- Taro "Balls" (yù tou yuán) - Cooked and often purple in color, these sweet balls are made from the taro plant (a sort of Southeast Asian sweet potato). Taro is often found in Taiwanese cuisine.
Your bubble tea QQ doesn't stop with those options, you have many other choices for adding a little 'chew' to the drink.
- Tapioca "Noodles" - Made from cassava starch (just like regular tapioca pearls) but shaped like cut up strands of noodles. These are very "slurpable" in the wide straws usually provided with a glass or cup of bubble tea
- Green Tapioca Pearls - A little green tea is added to tapioca pearls, making these chewier than regular pearls.
- Cooked Sweet Potato (fan shǔ) "Balls" (yuán) - They're really shaped more like a rolled log that has been cut into small, cylindrical chunks. These are yellow in color.
- Yù yuán - A colorful mix of taro, sweet potato, or other "balls."
- Fen yuán - A colorful set of 'balls' that are a mix of taro, sweet potato, and other pieces of material that are just about the shape and size of a piece of Chicklet gum.
- Longan - Dragon's eye fruit soup that has been dried-and-reconstituted.
- Lychee Fruit - The flesh of these little tropical fruits is perfect as a QQ with no preparation needed.
- Sago Pearls or Boba - Similar in appearance to tapioca but made from a different plant starch. These are also used in the Phillippine drink taho.
Then, there are the many types of 'true' jellies that can be added to your bubble tea. These are often added in the shape of a ball, though they can take other shapes as well.
- Coconut Jelly - A nice neutral-flavored jelly.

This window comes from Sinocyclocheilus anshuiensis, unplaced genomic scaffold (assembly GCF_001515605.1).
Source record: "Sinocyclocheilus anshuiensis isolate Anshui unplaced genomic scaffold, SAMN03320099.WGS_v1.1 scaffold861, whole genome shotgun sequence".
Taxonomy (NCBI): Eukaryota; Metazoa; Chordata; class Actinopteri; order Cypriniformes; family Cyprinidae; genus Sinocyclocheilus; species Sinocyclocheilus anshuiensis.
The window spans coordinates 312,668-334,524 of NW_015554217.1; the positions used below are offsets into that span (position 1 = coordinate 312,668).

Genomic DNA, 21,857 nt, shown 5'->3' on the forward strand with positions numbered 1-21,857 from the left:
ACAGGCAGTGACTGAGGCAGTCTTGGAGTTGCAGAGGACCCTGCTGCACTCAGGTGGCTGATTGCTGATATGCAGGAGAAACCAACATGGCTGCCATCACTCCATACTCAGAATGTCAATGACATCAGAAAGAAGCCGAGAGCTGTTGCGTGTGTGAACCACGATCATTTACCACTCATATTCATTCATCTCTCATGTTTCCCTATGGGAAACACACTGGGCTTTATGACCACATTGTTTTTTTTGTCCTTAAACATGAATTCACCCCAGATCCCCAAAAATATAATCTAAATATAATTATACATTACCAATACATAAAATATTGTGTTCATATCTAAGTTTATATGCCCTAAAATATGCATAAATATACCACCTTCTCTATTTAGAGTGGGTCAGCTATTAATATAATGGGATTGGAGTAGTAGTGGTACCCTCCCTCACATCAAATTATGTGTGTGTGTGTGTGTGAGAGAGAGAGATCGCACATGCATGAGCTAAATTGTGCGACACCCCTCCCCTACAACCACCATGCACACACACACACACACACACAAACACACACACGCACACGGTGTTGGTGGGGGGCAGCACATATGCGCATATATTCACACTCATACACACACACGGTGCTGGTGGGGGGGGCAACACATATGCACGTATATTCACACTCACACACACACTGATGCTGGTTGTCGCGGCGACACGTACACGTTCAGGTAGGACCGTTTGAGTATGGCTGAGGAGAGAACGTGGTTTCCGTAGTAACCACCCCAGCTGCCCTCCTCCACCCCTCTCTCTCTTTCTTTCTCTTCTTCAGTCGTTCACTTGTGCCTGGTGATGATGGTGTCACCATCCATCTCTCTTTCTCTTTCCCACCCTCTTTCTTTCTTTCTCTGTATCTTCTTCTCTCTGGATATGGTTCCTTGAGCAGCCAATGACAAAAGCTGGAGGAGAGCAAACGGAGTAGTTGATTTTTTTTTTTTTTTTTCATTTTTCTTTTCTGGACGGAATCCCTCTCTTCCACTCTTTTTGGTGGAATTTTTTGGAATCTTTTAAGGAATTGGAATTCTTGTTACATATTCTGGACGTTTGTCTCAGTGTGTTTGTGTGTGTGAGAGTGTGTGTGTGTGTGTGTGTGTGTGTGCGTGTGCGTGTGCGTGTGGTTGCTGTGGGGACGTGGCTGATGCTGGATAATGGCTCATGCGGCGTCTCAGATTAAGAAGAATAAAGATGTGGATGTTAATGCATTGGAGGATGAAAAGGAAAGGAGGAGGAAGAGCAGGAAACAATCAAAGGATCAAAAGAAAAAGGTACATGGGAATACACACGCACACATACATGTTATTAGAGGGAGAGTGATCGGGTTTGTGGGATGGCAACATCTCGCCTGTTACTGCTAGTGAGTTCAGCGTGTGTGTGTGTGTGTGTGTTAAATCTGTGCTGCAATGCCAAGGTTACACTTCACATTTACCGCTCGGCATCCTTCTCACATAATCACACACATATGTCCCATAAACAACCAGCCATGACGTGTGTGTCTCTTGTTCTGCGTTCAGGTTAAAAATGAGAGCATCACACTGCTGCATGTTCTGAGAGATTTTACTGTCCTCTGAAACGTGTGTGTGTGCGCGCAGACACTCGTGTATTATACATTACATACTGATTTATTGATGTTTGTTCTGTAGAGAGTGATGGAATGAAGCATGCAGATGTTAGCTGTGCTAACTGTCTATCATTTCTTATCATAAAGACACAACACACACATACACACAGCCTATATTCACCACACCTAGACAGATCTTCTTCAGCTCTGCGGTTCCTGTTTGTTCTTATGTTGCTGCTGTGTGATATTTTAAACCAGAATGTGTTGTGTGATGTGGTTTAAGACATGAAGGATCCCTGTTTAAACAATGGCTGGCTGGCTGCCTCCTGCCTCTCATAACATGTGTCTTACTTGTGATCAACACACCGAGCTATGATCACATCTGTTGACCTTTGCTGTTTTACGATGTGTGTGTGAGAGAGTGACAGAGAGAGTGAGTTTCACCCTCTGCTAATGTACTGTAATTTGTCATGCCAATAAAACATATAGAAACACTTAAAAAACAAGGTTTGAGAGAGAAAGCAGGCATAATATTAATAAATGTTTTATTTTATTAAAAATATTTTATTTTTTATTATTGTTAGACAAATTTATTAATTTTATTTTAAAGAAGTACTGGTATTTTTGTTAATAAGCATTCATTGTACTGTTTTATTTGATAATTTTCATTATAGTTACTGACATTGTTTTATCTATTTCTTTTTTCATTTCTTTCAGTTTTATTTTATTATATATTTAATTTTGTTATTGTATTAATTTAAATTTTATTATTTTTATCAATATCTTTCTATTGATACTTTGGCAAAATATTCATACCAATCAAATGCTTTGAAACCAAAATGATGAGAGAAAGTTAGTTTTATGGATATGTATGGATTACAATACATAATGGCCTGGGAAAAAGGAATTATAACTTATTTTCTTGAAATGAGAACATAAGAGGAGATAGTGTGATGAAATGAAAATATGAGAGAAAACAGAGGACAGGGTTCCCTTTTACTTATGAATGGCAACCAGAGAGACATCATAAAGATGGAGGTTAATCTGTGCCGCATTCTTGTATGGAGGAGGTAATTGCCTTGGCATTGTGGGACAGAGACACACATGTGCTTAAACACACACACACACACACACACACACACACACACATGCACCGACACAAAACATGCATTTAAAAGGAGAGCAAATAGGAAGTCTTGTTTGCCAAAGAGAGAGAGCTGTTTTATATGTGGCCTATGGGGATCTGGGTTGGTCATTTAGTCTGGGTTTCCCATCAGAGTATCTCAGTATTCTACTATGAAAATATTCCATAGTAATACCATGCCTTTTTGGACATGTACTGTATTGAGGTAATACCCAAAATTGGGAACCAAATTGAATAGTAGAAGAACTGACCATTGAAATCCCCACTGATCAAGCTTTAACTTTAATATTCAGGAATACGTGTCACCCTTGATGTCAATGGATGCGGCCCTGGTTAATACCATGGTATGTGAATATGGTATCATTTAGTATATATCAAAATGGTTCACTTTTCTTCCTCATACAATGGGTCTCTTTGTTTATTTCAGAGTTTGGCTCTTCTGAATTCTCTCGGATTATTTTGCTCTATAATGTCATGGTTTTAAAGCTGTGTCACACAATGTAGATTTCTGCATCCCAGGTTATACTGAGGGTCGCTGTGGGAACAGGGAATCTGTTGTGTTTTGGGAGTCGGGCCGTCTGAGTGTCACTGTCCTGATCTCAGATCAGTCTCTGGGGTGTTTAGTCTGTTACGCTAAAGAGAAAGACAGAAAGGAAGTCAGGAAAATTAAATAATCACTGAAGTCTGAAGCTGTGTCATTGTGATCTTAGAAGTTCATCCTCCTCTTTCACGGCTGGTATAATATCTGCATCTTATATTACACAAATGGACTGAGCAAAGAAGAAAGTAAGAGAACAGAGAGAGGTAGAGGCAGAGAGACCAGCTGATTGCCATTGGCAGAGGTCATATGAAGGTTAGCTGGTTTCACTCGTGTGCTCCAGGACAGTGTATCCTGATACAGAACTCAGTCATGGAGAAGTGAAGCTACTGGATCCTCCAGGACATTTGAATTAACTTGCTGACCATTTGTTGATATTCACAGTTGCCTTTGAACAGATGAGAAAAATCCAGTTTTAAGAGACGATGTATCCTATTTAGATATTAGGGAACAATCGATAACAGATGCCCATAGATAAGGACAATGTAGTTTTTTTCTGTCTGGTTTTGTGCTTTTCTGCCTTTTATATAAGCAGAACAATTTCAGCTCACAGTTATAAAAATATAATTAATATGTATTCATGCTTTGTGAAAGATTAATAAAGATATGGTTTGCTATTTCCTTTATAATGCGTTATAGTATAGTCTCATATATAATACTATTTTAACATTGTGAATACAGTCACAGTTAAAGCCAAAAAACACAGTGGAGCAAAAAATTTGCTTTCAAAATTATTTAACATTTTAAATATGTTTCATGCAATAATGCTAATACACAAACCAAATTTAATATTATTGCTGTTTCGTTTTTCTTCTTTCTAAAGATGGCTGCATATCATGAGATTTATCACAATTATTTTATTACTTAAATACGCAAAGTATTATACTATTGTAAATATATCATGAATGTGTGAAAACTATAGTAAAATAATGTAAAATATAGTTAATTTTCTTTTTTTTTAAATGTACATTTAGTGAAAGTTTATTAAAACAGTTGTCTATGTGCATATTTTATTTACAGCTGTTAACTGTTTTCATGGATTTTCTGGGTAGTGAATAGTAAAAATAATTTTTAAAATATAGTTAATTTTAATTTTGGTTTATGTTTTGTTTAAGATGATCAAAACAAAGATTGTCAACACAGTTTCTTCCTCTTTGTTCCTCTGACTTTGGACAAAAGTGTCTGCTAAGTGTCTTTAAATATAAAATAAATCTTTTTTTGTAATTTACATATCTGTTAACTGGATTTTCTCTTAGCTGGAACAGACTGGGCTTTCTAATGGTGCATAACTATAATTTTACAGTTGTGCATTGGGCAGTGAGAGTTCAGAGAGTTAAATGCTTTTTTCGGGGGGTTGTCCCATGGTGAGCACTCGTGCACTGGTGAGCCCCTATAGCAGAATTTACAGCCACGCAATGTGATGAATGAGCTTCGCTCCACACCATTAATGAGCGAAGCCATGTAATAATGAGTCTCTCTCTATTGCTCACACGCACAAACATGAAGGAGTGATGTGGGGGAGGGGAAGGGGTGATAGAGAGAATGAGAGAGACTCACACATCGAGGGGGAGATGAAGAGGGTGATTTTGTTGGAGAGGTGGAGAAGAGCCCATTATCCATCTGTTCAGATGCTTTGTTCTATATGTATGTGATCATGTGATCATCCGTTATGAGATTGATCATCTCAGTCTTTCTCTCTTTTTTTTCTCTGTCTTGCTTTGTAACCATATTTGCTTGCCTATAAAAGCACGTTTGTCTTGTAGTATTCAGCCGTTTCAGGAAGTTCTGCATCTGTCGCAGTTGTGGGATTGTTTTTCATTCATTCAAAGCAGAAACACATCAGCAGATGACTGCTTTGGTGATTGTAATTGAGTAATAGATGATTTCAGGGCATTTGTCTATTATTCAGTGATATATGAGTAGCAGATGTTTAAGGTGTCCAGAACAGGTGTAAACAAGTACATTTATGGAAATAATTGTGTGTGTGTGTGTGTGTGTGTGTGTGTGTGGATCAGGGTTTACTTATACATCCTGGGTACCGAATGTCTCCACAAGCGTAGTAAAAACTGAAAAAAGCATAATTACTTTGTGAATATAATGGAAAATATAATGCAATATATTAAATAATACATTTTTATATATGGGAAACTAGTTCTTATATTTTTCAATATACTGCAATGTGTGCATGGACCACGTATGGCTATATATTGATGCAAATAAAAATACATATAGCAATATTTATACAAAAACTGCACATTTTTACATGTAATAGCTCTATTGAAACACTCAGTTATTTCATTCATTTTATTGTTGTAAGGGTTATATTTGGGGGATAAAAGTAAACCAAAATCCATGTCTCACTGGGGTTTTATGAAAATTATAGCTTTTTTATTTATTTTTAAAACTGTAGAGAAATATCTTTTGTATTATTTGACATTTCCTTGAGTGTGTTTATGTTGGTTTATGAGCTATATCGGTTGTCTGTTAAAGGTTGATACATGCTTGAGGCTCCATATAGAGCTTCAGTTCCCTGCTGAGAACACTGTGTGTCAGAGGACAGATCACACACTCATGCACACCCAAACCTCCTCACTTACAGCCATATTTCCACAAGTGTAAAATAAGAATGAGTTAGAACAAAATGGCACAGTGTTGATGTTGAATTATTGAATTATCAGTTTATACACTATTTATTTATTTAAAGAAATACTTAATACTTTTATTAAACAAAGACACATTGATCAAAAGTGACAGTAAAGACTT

- Herbal Grass Jelly - This often has more flavor than most of these QQ toppings.
- Konjak Jelly - Often used as a sort of vegan gelatin around the world.
- Aloe Vera Jelly - Typically comes in little cubes.
- Nata de Coco Jelly - Often cut into strips and used as a healthier (though tougher) alternative to tapioca pearls
More Types of Bubble Tea
If you didn't think that those were enough options for bubble tea, there are more. We have yet to really scratch the surface, and there are more popular takes on this drink.
- Bubble tea with added fresh fruit - Especially passion fruit, mango, or lychee.
- Bubble tea with fruit jam or jelly
- Hong Kong Milk Tea - Usually served hot.
- Yuanyang - A drink of Hong Kong Milk Tea and coffee that is usually served hot.
- "Milk smoothies" - Bubble tea minus the tea.
- Bubble tea with azuki - Azuki is a Chinese red bean and the red bean soup can also be used in bubble tea.
- Bubble tea with a pudding "topping" - Typically an egg pudding or custard. Chocolate, mango, and taro puddings are quite common.
- "Snow Bubble" - Iced, blended bubble tea without tea. It is typically made with blended ice, non-dairy creamer, flavors, and boba.
In addition, you will find bubble tea in these forms, though they're not as popular as those in the previous list.
- Bubble tea smoothies
- Bubble tea milkshakes
- Bubble coffee or "Snow Ice" - Made with blended ice, powdered coffee, and added flavor.
- Bubble tea with mung bean soup - When directly translated from Chinese, it means "green bean soup." These are the types of beans used to make Chinese bean sprouts.
- Decaf bubble tea
- Bubble tea with alternative sweeteners, such as honey, agave nectar, or stevia